The third is how off-year elections go. Democrats posted a record-setting margin in the Virginia governor’s race last November before pulling off a shocking upset to pick up an Alabama Senate seat last month that put Senate control up for grabs in a real way by narrowing the GOP majority to 51-49. While Democrats haven’t won any House special elections, their candidates have out-performed their historic numbers in almost every contest so far.

“If you look at Virginia, that’s a bellwether, that’s a scary one in terms of where young voters and women are. That ought to be sobering for Republicans,” Flake said.

The fourth big indicator is incumbent retirements and candidate recruitment.  The GOP’s latest setbacks in this category come after a long string of House Republicans in swing seats have announced retirements, and a number of top-tier recruits have passed on Senate bids.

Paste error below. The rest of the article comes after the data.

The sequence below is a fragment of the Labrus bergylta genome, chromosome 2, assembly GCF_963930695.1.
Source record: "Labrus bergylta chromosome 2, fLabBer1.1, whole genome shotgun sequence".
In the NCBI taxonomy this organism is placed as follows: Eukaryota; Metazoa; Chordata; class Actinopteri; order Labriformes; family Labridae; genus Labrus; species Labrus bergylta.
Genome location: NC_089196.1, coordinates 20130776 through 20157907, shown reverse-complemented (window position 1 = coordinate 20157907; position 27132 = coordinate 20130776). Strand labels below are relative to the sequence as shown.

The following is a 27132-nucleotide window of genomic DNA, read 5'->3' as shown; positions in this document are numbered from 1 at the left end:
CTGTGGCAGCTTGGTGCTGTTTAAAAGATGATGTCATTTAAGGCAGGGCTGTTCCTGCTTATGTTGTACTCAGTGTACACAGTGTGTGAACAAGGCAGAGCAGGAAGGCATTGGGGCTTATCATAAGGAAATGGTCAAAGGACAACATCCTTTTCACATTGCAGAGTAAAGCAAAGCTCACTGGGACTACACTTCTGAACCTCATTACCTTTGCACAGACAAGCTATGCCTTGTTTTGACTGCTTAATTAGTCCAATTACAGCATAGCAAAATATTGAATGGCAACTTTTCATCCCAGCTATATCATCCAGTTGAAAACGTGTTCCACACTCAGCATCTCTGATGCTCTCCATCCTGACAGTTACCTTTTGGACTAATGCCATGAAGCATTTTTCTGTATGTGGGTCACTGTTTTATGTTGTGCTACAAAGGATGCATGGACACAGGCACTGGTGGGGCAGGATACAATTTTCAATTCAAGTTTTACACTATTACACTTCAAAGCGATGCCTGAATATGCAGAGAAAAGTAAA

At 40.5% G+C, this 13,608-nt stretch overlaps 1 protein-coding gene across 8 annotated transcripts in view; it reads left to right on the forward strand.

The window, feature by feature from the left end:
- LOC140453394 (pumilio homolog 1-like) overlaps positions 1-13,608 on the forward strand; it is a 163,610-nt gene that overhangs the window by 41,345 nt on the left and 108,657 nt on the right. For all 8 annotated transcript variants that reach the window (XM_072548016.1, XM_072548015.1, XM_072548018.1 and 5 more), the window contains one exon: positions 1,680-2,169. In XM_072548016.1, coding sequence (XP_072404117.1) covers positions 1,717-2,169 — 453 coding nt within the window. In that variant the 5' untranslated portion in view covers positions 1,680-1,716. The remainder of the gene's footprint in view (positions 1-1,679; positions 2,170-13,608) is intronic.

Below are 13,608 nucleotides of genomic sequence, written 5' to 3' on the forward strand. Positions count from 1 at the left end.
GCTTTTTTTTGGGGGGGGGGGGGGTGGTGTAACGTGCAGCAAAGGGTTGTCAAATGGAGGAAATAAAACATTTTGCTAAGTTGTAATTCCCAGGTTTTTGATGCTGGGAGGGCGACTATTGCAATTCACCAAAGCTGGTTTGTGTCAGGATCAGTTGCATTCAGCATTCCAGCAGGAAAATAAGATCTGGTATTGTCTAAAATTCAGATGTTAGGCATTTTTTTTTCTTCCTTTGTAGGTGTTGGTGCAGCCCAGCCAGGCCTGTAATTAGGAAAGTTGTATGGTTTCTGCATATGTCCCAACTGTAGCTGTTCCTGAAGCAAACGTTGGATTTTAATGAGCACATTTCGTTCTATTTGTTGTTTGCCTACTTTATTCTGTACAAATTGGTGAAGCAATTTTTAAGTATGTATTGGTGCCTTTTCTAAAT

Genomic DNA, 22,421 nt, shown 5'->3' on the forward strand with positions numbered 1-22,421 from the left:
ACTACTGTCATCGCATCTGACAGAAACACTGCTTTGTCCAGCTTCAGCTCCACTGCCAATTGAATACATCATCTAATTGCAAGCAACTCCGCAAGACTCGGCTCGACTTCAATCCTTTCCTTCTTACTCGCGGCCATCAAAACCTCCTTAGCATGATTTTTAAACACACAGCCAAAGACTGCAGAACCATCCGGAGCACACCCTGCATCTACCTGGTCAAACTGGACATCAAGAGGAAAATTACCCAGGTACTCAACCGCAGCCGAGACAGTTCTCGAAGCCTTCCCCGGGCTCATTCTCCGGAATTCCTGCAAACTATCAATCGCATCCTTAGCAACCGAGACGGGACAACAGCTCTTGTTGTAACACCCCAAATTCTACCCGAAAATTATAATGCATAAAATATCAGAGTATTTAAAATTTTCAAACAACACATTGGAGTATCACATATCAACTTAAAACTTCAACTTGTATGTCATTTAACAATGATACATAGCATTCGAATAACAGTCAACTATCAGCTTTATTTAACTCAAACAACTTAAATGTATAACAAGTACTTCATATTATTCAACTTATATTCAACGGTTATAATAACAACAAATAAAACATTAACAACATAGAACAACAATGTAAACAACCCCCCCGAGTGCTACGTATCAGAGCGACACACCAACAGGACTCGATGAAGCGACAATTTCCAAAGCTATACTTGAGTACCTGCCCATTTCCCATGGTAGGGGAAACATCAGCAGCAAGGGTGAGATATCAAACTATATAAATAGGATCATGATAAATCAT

The current number of House GOP retirements — 29 and counting — is outpacing the retirement rate even in previous wave elections (22 Republicans retired ahead of the 2006 Democratic wave, 19 Democrats ahead of the 2010 GOP wave and 27 before the 1994 wave). That includes incumbents in swing or Democratic-leaning districts like Reps. Ileana Ros-Lehtinen (R-FL), Charlie Dent (R-PA), Frank LoBiondo (R-NJ) and Dave Reichert (R-WA).

Senate Republicans are defending just one incumbent in a state Trump lost (Sen. Dean Heller (R-NV)) while Democrats are defending 10 of their own in states Trump won, including in five states he carried by 18 percentage points or more. That means in a neutral year they’d be on offense.